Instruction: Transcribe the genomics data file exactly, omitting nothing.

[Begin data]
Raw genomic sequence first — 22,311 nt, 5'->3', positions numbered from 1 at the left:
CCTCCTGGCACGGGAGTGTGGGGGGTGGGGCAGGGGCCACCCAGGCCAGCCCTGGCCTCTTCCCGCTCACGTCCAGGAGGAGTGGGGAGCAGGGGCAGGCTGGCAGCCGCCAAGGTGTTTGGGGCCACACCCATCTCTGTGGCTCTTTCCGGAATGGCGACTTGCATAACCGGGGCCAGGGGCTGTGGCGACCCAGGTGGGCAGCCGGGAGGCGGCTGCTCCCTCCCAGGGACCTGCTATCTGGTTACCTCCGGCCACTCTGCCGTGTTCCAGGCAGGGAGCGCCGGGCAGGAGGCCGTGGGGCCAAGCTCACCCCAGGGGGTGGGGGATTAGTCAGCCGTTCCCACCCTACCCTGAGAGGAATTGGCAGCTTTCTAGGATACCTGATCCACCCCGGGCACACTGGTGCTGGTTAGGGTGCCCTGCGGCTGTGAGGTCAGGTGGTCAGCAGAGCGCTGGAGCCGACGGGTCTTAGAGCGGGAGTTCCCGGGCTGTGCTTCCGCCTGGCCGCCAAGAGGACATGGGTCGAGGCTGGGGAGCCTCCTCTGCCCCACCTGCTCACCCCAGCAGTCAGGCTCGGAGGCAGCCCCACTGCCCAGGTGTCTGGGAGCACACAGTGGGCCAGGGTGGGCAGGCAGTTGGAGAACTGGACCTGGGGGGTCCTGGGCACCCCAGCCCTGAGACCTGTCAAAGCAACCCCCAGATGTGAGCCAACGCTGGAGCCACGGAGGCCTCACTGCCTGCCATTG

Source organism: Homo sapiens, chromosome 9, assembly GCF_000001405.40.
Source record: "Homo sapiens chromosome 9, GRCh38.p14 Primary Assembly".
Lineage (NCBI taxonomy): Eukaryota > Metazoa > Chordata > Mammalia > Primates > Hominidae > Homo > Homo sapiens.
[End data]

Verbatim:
Raw genomic sequence first — 22,311 nt, 5'->3', positions numbered from 1 at the left:
CCTCCTGGCACGGGAGTGTGGGGGGTGGGGCAGGGGCCACCCAGGCCAGCCCTGGCCTCTTCCCGCTCACGTCCAGGAGGAGTGGGGAGCAGGGGCAGGCTGGCAGCCGCCAAGGTGTTTGGGGCCACACCCATCTCTGTGGCTCTTTCCGGAATGGCGACTTGCATAACCGGGGCCAGGGGCTGTGGCGACCCAGGTGGGCAGCCGGGAGGCGGCTGCTCCCTCCCAGGGACCTGCTATCTGGTTACCTCCGGCCACTCTGCCGTGTTCCAGGCAGGGAGCGCCGGGCAGGAGGCCGTGGGGCCAAGCTCACCCCAGGGGGTGGGGGATTAGTCAGCCGTTCCCACCCTACCCTGAGAGGAATTGGCAGCTTTCTAGGATACCTGATCCACCCCGGGCACACTGGTGCTGGTTAGGGTGCCCTGCGGCTGTGAGGTCAGGTGGTCAGCAGAGCGCTGGAGCCGACGGGTCTTAGAGCGGGAGTTCCCGGGCTGTGCTTCCGCCTGGCCGCCAAGAGGACATGGGTCGAGGCTGGGGAGCCTCCTCTGCCCCACCTGCTCACCCCAGCAGTCAGGCTCGGAGGCAGCCCCACTGCCCAGGTGTCTGGGAGCACACAGTGGGCCAGGGTGGGCAGGCAGTTGGAGAACTGGACCTGGGGGGTCCTGGGCACCCCAGCCCTGAGACCTGTCAAAGCAACCCCCAGATGTGAGCCAACGCTGGAGCCACGGAGGCCTCACTGCCTGCCATTG

Source organism: Homo sapiens, chromosome 9, assembly GCF_000001405.40.
Source record: "Homo sapiens chromosome 9, GRCh38.p14 Primary Assembly".
Lineage (NCBI taxonomy): Eukaryota > Metazoa > Chordata > Mammalia > Primates > Hominidae > Homo > Homo sapiens.